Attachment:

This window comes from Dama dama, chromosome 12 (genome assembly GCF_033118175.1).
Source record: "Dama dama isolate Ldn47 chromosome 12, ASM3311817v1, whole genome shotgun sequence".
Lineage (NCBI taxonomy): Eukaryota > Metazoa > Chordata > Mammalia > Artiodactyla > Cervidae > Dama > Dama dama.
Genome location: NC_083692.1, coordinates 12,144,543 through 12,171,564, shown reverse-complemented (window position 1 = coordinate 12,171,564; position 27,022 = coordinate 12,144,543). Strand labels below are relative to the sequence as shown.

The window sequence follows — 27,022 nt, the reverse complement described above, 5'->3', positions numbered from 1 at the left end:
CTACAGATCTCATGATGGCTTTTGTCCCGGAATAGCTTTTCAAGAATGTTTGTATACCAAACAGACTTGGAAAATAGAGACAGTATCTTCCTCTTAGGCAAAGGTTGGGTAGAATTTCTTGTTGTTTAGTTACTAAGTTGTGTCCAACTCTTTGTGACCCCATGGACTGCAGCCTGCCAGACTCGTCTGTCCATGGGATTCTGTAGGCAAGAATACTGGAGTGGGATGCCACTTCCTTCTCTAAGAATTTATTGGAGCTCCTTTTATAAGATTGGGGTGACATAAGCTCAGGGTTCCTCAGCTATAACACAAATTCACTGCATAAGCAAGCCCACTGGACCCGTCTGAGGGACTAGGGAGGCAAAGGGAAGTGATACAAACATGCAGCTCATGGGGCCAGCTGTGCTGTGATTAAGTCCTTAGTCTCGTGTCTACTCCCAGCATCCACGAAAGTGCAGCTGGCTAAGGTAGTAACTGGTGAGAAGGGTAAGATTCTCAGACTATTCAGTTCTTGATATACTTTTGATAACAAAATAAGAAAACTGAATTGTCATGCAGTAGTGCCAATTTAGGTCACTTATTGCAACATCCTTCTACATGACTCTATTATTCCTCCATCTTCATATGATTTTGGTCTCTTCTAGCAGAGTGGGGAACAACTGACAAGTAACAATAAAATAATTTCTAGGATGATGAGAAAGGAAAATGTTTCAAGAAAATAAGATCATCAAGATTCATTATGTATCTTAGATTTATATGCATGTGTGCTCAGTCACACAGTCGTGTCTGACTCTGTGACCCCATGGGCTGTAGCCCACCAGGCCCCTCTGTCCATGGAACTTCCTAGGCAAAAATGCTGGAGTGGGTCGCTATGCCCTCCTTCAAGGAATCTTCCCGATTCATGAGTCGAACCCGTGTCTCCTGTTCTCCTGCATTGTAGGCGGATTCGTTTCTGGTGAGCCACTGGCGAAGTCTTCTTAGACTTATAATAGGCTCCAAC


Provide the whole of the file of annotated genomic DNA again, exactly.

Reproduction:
This window comes from Dama dama, chromosome 12 (genome assembly GCF_033118175.1).
Source record: "Dama dama isolate Ldn47 chromosome 12, ASM3311817v1, whole genome shotgun sequence".
Lineage (NCBI taxonomy): Eukaryota > Metazoa > Chordata > Mammalia > Artiodactyla > Cervidae > Dama > Dama dama.
Genome location: NC_083692.1, coordinates 12,144,543 through 12,171,564, shown reverse-complemented (window position 1 = coordinate 12,171,564; position 27,022 = coordinate 12,144,543). Strand labels below are relative to the sequence as shown.

The window sequence follows — 27,022 nt, the reverse complement described above, 5'->3', positions numbered from 1 at the left end:
CTACAGATCTCATGATGGCTTTTGTCCCGGAATAGCTTTTCAAGAATGTTTGTATACCAAACAGACTTGGAAAATAGAGACAGTATCTTCCTCTTAGGCAAAGGTTGGGTAGAATTTCTTGTTGTTTAGTTACTAAGTTGTGTCCAACTCTTTGTGACCCCATGGACTGCAGCCTGCCAGACTCGTCTGTCCATGGGATTCTGTAGGCAAGAATACTGGAGTGGGATGCCACTTCCTTCTCTAAGAATTTATTGGAGCTCCTTTTATAAGATTGGGGTGACATAAGCTCAGGGTTCCTCAGCTATAACACAAATTCACTGCATAAGCAAGCCCACTGGACCCGTCTGAGGGACTAGGGAGGCAAAGGGAAGTGATACAAACATGCAGCTCATGGGGCCAGCTGTGCTGTGATTAAGTCCTTAGTCTCGTGTCTACTCCCAGCATCCACGAAAGTGCAGCTGGCTAAGGTAGTAACTGGTGAGAAGGGTAAGATTCTCAGACTATTCAGTTCTTGATATACTTTTGATAACAAAATAAGAAAACTGAATTGTCATGCAGTAGTGCCAATTTAGGTCACTTATTGCAACATCCTTCTACATGACTCTATTATTCCTCCATCTTCATATGATTTTGGTCTCTTCTAGCAGAGTGGGGAACAACTGACAAGTAACAATAAAATAATTTCTAGGATGATGAGAAAGGAAAATGTTTCAAGAAAATAAGATCATCAAGATTCATTATGTATCTTAGATTTATATGCATGTGTGCTCAGTCACACAGTCGTGTCTGACTCTGTGACCCCATGGGCTGTAGCCCACCAGGCCCCTCTGTCCATGGAACTTCCTAGGCAAAAATGCTGGAGTGGGTCGCTATGCCCTCCTTCAAGGAATCTTCCCGATTCATGAGTCGAACCCGTGTCTCCTGTTCTCCTGCATTGTAGGCGGATTCGTTTCTGGTGAGCCACTGGCGAAGTCTTCTTAGACTTATAATAGGCTCCAAC